On examining the boat, Captain Deane was of opinion that if repaired, she would carry them to the mainland: but as yet there were no tools found by which this could be accomplished. Thus were all their hopes of escaping frustrated. Their life on the island was that of most shipwrecked mariners. Even when partaking of their meals, they could not but feel that their store of provisions would in time come to an end, and that thus, unless relieved, famine would overtake them at last. Several days passed by, when as two of their number were wandering along the shore a chest was seen fixed between two rocks. Summoning their companions, not without difficulty they waded towards it. It was found to be a carpenter's chest. After considerable labour they contrived to break it open, when to their great joy they discovered within it a supply of tools and nails, with iron hoops and other necessary articles.

They now eagerly set to work to repair their boat, but as none of them were carpenters they found it a more difficult task than they had expected. Spars and oars and sails had also to be formed. No one, however, was idle, and they made up by diligence what they wanted in skill. The boat was at last launched and moored between the rocks. All the provisions they could collect, with a supply of water in such casks as would hold it were placed on board. They had left the island astern when a sail appeared in sight, rapidly approaching them from the east. Deane, supposing she was some vessel bound up the Delaware for Philadelphia, hove to, purposing if such was the case to take a passage in her, instead of risking the voyage in their open boat, still imperfectly repaired. As she drew nearer, she was seen to be a large ship carrying several guns, yet she wanted the trim appearance of a man-of-war. No colours were flying at her mast-head or peak, and altogether her appearance did not satisfy Captain Deane. It was now, however, too late to avoid her. Already the boat must have been seen by those on board. Still Deane thought it more prudent to fill his sails, and to stand away towards the opening which he took to be the mouth of the river of which he was in search. A shot from the ship told him that he had been discovered. It was the signal also for him again to heave to. In a short time the ship got up to the boat, and a voice from her decks hailed, ordering those in the boat to sheer alongside and to come on board. There was no use attempting to disobey this order, as they were already under the ship's guns. Having secured the boat alongside, Deane and his men stepped on deck. From the appearance of the officers and the number of men composing the mongrel-looking crew on board, who seemed to be of all countries and of all shades of colour, the thought at once occurred to Captain Deane that the vessel was a pirate.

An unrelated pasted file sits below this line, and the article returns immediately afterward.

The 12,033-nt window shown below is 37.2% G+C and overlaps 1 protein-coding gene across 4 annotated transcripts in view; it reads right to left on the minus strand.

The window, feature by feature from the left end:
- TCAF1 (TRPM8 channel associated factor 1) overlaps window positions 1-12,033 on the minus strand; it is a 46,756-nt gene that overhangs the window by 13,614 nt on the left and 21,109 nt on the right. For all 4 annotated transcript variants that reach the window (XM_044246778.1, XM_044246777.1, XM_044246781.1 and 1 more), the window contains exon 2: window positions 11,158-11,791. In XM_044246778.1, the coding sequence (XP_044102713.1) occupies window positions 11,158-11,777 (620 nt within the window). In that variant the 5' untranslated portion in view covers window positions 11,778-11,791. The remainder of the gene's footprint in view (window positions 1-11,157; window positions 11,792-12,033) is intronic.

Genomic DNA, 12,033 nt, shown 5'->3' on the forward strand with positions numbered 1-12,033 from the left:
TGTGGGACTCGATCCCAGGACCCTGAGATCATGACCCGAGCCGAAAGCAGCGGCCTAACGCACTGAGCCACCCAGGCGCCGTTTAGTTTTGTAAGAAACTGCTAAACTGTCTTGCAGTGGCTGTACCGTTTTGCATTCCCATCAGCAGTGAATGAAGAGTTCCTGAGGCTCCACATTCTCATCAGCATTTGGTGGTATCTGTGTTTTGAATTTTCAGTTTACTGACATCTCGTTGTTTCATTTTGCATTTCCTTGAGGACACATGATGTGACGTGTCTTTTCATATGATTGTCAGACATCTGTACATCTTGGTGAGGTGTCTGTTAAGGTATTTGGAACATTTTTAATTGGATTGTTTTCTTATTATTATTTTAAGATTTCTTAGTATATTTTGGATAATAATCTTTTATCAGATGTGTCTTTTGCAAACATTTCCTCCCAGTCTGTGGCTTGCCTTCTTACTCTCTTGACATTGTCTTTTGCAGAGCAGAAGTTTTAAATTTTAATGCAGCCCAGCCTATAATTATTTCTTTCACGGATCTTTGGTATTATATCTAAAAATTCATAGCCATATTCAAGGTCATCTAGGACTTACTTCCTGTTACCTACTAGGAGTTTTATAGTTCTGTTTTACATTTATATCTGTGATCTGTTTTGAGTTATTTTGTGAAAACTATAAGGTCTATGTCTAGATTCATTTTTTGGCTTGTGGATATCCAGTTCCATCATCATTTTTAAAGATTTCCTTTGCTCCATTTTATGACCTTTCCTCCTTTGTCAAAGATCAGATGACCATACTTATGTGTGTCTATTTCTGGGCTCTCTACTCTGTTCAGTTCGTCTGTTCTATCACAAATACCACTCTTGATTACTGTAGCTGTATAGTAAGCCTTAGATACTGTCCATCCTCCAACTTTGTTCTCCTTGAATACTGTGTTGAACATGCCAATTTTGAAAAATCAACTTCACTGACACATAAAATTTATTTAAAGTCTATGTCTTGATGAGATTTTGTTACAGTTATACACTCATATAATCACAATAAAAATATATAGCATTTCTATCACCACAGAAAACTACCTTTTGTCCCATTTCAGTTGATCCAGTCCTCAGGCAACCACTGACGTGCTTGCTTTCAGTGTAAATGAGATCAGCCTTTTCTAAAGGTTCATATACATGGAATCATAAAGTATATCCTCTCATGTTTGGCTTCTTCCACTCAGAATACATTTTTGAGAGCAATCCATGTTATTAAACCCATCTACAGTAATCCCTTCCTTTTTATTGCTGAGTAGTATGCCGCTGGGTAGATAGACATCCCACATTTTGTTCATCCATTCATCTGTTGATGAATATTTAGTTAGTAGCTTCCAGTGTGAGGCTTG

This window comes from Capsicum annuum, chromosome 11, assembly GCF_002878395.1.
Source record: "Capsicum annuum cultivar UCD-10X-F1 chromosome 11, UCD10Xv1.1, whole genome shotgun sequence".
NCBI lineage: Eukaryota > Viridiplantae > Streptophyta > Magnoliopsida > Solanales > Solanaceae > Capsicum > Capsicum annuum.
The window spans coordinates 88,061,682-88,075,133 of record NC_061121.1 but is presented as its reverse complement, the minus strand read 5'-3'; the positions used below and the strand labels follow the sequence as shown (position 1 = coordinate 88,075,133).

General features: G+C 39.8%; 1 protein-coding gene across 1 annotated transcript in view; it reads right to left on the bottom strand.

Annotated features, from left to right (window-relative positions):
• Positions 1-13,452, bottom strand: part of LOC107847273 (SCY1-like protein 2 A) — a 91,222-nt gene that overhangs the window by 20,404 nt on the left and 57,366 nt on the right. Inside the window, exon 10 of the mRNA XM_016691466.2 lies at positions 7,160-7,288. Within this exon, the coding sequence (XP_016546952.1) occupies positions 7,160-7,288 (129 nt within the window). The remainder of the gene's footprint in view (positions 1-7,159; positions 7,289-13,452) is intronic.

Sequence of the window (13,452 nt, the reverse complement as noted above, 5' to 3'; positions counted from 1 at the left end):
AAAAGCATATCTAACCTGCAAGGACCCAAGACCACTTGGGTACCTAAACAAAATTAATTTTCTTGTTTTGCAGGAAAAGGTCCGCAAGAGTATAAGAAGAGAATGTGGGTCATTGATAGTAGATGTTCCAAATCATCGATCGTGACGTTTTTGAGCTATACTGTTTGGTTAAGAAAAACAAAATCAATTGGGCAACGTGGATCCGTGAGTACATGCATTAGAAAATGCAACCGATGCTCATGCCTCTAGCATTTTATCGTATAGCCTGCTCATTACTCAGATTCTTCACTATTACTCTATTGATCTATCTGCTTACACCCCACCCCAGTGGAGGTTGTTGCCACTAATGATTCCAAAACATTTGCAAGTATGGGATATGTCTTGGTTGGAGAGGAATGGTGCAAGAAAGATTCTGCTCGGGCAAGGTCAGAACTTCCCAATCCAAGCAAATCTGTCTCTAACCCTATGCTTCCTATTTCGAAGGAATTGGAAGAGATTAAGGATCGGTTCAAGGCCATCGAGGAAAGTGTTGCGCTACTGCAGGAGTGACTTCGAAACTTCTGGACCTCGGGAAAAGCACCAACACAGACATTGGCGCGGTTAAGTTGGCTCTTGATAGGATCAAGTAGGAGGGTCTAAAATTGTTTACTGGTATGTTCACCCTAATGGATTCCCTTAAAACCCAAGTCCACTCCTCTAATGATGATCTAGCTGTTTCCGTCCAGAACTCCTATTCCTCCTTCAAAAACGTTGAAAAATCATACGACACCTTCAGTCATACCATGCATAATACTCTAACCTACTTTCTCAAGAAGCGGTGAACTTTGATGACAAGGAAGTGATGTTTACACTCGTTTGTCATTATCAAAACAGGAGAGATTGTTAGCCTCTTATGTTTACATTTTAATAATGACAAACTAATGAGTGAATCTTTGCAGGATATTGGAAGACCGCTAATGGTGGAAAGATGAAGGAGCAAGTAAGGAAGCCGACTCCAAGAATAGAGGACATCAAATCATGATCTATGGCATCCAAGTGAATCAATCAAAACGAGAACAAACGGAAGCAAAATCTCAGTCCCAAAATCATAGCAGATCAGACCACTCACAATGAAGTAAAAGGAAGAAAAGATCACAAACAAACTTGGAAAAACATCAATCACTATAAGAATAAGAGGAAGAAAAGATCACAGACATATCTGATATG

"What have you been about, and where are you going?" asked a man who stepped forward from among the people on board. Though considerably older, and knocked about by climate and hardship, Deane had little difficulty in recognising his former acquaintance Pearson. The pirate captain looked at him two or three times, but if he had recognised him for a moment, he soon seemed to have altered his opinion. Jack felt that the best plan, whether he was right or wrong in his conjectures, was to tell the whole truth of himself. Pearson seemed interested in hearing Nottingham spoken of, and it made him give another glance at Deane.

"Ah well, my man," he said, "we wish you no harm, but we can allow no vessel to proceed to the new plantations."

"That's a hard rule, sir," answered Jack, "as we are likely enough to starve on the island we have just left, and if we remain at sea we shall perish in the next gale that comes on."

"You have your remedy," said the pirate captain. "You may join our brave crew. You shall be an officer on board, and your men shall share with the rest."

"We cannot accept your offer," answered Deane; "and perhaps for old acquaintance' sake, Master Pearson, you will grant my request?"

The pirate captain started on hearing himself thus addressed.

"Who are you?" he asked, looking again hard at Deane.

"One you knew in his youth, and who has never ceased to wish you well," answered Jack. "You have served one sovereign--I have fought under the flag of another. Do you know me now?"

"Yes, indeed I do; though you are greatly changed from the stripling you were when I knew you," answered Pearson, stretching out his hand. "I wish you well, for I thought you a brave and honest youth, and I am thankful to find you took your own course. Now, as I believe you to be unchanged, the promise I ask you to make, if I allow you to proceed, is--that you will not give information of my vessel being off the coast."

Deane was rather perplexed what answer to make.

"No," he answered at last; "I wish you no harm; at the same time, I cannot allow any honest trader to fall into your hands. Now hear me, Master Pearson. My object in coming out here is to carry home two persons in whom you were once greatly interested: the little Elizabeth whom you protected in her youth, and your own wife, whom I am sure you once loved. I throw myself, therefore, on your generosity."

Pearson seemed greatly agitated for some minutes.

"I will not interfere with you," he answered. "I cannot force that poor lady to undergo the hardships into which I once led her, and I will therefore leave her to your kindness and charity. I would that I could accompany you, but I cannot desert my comrades. But the time may come ere long, that I may enable them to secure their own safety, and I will then, if I still have the means, endeavour to visit Pennsylvania."

Much on the same subject passed between the two former acquaintances. The pirates' ship towed the boat to the mouth of the Delaware, when the latter cast off and stood up the river, while the pirate proceeded again towards the ocean.